Where there is no waving and no greeting on the street, there is also no whistling. No blown kisses. No international and very obvious gestures that I try to overlook. No comments which I fortunately do not understand with my few Spanish skills. I'm glad not to have traveled alone in Mexico, Belize and Guatemala. Because it was partly very annoying. The blond hair did not make things any easier. Even if Kieran or Jesse rode a meter in front or behind me with their bike, air kisses would flew to me. When I was sick and so weakened that I could'nt walk anymore I took a taxi to the hospital. The taxi driver tried to persuade me to marry his son. Showed me his photo several times. This happened not just once. I took it with humor. Apart from exceptions in the higher educated classes, women in Central America still have  traditional roles. They stand by the stove and have to take care of the children. The woman gets  at last to the table while the others are almost finished with food. I was often asked why I was not married at nearly 30? I was looked at compassionately.
Here in Scandinavia I feel a gender equality in society. itfe els even stronger than in Germany. But maybe thats due to statistics being in my head. I haven't gotten the question 'You make a bike trip as a woman?' yet. 'You two women alone?' How many times have I or we heard such comments. In the USA as well as in Mexico. Here in Norway and Sweden this stopped. 



Isn't it intersting that in the poor countries the hospitality and willingness to share is usually very high? I'm not saying we are not hospitable in developed countries. But my experiences coincide with those of others. In many poor countries it appears more intense and often. Maybe it's because it seems more intense. The contrast is stronger if you get invited by a person who has less. In Mexico and Central America we got invited to sleep in houses and cottages that had no running water. Instead of taking a shower, we cleaned ourselves with water out of a rain barrel. Cooked on fire places. Sharing is an essential part of life in the Latinamerican culture. These are just examples.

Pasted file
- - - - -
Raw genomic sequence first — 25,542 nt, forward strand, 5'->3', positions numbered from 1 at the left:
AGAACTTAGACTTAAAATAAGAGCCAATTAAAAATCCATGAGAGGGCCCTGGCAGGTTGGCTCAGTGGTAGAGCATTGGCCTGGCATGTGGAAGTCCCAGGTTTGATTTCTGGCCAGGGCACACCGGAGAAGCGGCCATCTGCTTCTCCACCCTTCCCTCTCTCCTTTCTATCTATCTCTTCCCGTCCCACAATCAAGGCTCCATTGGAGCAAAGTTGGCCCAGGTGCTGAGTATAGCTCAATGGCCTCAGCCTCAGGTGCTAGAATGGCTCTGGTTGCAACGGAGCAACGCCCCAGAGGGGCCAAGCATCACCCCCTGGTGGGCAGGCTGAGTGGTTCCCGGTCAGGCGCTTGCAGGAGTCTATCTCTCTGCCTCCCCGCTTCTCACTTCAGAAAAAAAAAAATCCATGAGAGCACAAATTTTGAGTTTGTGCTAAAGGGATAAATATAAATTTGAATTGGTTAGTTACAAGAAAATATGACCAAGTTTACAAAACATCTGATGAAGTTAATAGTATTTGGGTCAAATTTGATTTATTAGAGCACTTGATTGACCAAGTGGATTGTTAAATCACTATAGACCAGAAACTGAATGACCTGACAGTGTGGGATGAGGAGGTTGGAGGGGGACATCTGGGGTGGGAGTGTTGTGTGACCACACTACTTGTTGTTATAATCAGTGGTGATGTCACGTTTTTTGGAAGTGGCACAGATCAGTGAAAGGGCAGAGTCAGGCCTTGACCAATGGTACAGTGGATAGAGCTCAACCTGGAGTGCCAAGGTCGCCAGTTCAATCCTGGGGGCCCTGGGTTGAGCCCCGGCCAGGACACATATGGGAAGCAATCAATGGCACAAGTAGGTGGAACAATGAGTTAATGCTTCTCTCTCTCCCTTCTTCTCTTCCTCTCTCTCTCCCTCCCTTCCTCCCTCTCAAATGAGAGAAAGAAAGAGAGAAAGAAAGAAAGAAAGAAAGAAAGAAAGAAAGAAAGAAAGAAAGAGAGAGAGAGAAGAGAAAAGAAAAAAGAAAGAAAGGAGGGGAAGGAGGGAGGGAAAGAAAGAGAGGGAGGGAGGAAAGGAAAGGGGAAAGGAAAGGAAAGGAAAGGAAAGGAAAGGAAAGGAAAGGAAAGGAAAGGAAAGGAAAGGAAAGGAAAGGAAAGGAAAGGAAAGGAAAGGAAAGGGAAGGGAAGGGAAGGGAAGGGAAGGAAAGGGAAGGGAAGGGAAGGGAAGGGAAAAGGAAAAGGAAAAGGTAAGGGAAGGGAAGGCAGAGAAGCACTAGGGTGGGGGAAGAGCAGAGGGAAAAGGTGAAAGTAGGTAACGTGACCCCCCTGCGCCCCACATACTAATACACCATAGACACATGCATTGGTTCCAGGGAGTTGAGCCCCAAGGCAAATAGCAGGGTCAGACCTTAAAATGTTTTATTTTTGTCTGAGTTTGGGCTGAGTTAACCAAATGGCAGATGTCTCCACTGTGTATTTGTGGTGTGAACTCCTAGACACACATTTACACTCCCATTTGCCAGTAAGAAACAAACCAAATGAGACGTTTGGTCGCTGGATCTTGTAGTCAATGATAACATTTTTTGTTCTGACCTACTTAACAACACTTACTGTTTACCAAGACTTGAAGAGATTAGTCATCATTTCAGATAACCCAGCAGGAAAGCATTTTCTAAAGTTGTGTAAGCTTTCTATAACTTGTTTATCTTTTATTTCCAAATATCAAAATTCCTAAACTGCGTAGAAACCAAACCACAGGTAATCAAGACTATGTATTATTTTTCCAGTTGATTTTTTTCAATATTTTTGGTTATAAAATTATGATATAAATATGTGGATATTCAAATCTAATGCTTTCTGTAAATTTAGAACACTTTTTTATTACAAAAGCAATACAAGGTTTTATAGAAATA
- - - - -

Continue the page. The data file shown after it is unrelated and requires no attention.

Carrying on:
In Norway in particular wealth is evident everywhere. In the general infrastructure (for example, the smallest villages are connected by a four kilometer long tunnel to the main road) or even in the private sphere. Almost everyone has one (or two) huts or cottages in nature. What was it that made Norway so rich? Fishing or oil? On queries I got different answers.

Even though I thought I had overcome my culture shock during the three-month break in California, it still caught me. I spent more than six months in Mexico, Belize and Guatemala. This time made a big impression on me. Therefore I have probably perceived all these differences very strongly.


One thing remains the same everywhere. Whether in the USA, Mexico or here in Sweden. Their sound is no music in my ears. Fairly it must be said that they are not dangerous here. No malaria, no dengue and no zika can be transmitted. But they are equally annoying everywhere: mosquitoes.